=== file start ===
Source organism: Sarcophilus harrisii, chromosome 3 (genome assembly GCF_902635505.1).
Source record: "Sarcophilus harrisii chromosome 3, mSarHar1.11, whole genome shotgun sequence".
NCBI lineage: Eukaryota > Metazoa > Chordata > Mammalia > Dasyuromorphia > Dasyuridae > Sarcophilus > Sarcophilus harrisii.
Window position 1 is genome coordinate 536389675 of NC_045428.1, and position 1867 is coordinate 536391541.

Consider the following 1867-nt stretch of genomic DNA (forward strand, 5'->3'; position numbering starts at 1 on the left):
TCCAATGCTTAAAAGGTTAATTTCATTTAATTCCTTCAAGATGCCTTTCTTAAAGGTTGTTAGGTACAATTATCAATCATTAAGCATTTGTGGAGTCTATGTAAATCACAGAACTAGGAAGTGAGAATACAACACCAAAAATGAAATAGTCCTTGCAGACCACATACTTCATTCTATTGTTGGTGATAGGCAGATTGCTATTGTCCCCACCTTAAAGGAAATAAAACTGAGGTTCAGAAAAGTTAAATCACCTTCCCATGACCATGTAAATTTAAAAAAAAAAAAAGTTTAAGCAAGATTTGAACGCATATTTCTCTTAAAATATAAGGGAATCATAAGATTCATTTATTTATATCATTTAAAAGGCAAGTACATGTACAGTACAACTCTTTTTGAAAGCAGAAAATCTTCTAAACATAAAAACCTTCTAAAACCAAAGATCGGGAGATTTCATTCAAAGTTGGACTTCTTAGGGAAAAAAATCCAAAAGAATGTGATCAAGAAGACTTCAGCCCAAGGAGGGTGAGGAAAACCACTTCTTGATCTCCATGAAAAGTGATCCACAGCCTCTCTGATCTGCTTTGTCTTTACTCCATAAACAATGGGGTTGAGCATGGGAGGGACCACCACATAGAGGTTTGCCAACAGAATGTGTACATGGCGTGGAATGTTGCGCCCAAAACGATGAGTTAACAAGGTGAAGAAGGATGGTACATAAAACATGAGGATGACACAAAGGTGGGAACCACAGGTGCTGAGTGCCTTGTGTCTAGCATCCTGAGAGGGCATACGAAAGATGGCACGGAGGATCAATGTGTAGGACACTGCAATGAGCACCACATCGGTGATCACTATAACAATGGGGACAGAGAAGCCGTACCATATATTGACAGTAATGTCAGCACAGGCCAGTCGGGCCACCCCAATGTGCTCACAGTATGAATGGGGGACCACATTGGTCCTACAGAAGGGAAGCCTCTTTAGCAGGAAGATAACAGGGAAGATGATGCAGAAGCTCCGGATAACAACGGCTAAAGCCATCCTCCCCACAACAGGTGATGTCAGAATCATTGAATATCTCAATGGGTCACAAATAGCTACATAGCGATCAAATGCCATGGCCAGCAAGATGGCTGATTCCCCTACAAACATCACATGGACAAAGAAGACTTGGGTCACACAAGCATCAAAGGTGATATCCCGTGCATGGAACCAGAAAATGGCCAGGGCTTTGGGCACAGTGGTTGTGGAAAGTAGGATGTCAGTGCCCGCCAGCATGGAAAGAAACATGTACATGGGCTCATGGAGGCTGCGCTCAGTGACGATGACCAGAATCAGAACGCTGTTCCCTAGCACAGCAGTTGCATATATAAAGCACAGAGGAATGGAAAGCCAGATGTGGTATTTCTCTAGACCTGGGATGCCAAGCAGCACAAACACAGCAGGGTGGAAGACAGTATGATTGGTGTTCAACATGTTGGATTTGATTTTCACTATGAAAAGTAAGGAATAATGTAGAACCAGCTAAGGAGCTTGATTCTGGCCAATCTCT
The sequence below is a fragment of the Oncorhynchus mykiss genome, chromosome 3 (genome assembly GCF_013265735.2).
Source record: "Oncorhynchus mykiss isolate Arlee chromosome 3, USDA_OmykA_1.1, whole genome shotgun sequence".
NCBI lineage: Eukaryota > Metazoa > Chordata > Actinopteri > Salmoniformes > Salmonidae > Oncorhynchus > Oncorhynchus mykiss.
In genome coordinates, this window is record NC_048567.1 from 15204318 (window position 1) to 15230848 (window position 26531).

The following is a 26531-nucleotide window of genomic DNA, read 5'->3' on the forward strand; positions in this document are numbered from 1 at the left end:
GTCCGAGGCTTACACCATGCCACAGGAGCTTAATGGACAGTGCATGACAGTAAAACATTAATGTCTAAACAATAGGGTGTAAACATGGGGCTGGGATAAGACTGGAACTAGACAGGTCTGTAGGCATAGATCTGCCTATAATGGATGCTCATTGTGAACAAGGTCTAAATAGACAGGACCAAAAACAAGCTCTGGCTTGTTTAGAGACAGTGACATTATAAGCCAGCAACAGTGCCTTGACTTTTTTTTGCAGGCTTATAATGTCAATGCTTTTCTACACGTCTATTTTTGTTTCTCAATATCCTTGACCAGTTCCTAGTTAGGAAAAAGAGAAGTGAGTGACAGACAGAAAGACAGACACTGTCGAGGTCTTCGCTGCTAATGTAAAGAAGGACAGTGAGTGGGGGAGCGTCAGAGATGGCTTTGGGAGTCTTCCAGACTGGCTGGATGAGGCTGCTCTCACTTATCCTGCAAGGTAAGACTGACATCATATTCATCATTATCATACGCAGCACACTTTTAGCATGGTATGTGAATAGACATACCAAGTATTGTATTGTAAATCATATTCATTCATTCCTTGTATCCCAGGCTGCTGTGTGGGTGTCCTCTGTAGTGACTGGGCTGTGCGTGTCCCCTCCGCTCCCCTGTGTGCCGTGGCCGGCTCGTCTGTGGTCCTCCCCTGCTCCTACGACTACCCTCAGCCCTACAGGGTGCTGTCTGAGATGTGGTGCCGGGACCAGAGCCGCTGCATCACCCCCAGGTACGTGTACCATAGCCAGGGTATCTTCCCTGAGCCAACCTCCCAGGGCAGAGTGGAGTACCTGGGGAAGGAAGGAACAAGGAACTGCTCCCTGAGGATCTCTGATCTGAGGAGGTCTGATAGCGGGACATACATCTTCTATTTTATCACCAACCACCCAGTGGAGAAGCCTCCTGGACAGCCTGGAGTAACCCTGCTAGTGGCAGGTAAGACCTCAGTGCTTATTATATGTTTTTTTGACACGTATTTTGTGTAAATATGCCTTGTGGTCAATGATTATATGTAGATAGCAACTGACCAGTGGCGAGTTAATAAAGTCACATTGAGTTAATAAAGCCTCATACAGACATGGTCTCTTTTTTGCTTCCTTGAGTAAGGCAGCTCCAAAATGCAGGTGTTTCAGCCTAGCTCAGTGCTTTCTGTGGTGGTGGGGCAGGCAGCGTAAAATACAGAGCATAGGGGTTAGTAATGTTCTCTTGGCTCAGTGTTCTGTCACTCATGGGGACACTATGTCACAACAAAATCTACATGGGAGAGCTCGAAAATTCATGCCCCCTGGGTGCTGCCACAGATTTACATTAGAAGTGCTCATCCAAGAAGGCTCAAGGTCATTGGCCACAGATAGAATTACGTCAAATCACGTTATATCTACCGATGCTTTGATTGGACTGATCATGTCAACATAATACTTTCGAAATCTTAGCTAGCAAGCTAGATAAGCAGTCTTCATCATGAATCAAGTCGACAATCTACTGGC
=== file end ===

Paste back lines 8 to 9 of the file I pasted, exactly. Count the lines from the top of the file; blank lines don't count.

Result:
Source record: "Oncorhynchus mykiss isolate Arlee chromosome 3, USDA_OmykA_1.1, whole genome shotgun sequence".
NCBI lineage: Eukaryota > Metazoa > Chordata > Actinopteri > Salmoniformes > Salmonidae > Oncorhynchus > Oncorhynchus mykiss.